Pars strives to be a robustly Christ-centred Iranian learning community committe...
This last month we had an in-person Presbytery Leaders meeting in Greenville, SC. It was life-giving for me to interact and engage with so many leaders face to face! In many ways it felt like a family reunion. That experience is increasing my excitement to be able to have our live National Gathering in Dallas next year. It seems that perhaps the viral component of the pandemic is coming to an end. Let’s continue to pray to this end and praise God!
I do think there are questions that the church needs to be asking itself coming out of COVID that will impact its future ministry. I pose three of those questions now as we think about what ministry will look like going forward.
- How can we enhance our disciple making efforts? I believe that COVID revealed the inadequacy of our disciple-making efforts. Early in the pandemic I heard dozens of pastors mourning the anemic discipleship that was present in their churches, the extent of which exhibited itself in blatant consumerist attitudes and immaturity in the way people treated one another who disagreed about race, politics, and even mask policies. We have too long assumed that sitting in church and attending bible study develops disciples. We need to recreate our disciple-making environments so that they continue to challenge people to live their faith in their unique contexts and provide spaces where we can truly sharpen one another toward maturity in Christ. My biggest plea is to ask you to consider if your environments are actually making disciples. If not, change them now!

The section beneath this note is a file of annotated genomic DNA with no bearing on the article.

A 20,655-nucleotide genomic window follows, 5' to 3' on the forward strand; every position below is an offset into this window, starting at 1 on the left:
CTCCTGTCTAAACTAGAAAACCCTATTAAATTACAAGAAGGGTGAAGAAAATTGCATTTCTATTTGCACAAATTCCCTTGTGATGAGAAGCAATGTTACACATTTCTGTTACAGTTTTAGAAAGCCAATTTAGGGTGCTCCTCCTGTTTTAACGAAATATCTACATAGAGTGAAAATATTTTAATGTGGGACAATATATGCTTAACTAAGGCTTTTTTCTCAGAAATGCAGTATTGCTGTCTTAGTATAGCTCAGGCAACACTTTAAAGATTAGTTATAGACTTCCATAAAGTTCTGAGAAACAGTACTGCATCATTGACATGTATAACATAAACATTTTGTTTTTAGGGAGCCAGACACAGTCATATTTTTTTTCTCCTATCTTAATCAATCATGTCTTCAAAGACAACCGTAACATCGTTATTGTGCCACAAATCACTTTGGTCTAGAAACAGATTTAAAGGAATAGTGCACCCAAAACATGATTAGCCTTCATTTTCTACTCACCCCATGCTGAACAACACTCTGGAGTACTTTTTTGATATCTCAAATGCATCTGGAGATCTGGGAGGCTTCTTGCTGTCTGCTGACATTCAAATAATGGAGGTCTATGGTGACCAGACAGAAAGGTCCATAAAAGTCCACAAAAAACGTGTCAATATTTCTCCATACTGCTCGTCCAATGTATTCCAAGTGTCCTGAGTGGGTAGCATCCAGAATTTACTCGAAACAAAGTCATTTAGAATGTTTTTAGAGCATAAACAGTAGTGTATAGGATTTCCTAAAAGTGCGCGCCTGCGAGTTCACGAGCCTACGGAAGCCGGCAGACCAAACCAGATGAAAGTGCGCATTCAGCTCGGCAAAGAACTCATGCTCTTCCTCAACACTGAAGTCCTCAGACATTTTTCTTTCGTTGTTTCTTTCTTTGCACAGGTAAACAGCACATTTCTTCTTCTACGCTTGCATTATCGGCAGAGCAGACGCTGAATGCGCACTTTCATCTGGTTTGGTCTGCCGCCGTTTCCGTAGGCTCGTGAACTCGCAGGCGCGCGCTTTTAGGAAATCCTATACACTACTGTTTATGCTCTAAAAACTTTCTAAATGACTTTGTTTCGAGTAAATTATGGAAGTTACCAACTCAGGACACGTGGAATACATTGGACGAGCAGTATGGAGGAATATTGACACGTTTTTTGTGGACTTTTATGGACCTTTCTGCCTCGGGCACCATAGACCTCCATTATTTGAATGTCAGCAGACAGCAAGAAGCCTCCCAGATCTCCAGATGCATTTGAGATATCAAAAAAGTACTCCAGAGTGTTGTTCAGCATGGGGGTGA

- Is online church a backup or an intentional strategy? I have to admit that I wrestle with how online church should be positioned in the future. I get concerned that online worship can further breed a consumer mentality. I can watch the church that I want to watch, when I want to watch it, where I want to watch it, and that this mentality might further breed weak discipleship. At the same time, I have seen great things occur through an online platform that wouldn’t have otherwise occurred with only in-person church. People have come to know the Lord through virtual Alpha who probably wouldn’t have attended an in-person Alpha gathering. I have seen families with special needs children to be more present before the Lord in an online format than with the distractions that come with physical church. I have learned about “churches” planted inside of video games that built levels of authenticity within the community that I rarely see in the physical church (While I still have an abundance of questions about planting a church in the metaverse, I am encouraged to see some great things God is doing!). So the question for us is, “Are we going to view our online presence as a backup for people who aren’t able to make it to a physical church? Or are we going to be intentionally digital as well?”
- What are we uniquely called to be and do in this community? Just as every person is uniquely shaped by God and created for good works which He has prepared in advance, so the same is true for the local church. What we saw in the pandemic was that churches that had clarity about their calling were better able to make pivots that encompassed their mission. Their question wasn’t simply, “How do we put our worship services online?” But rather, “How do we fulfill our vision and embody our values even when gatherings look different?” While the pandemic is coming to a close this is a perfect time to ensure that there is clarity on the church’s vision and direction. Crystal clear clarity will allow churches to make necessary adjustments in their ministries during this time when there is the freedom to have flexibility.
I continue to pray that this summer is a time of renewal for your own souls and that there is an excitement about rethinking and reforming ministries to best fulfill our call to be flourishing churches that make disciples of Jesus Christ.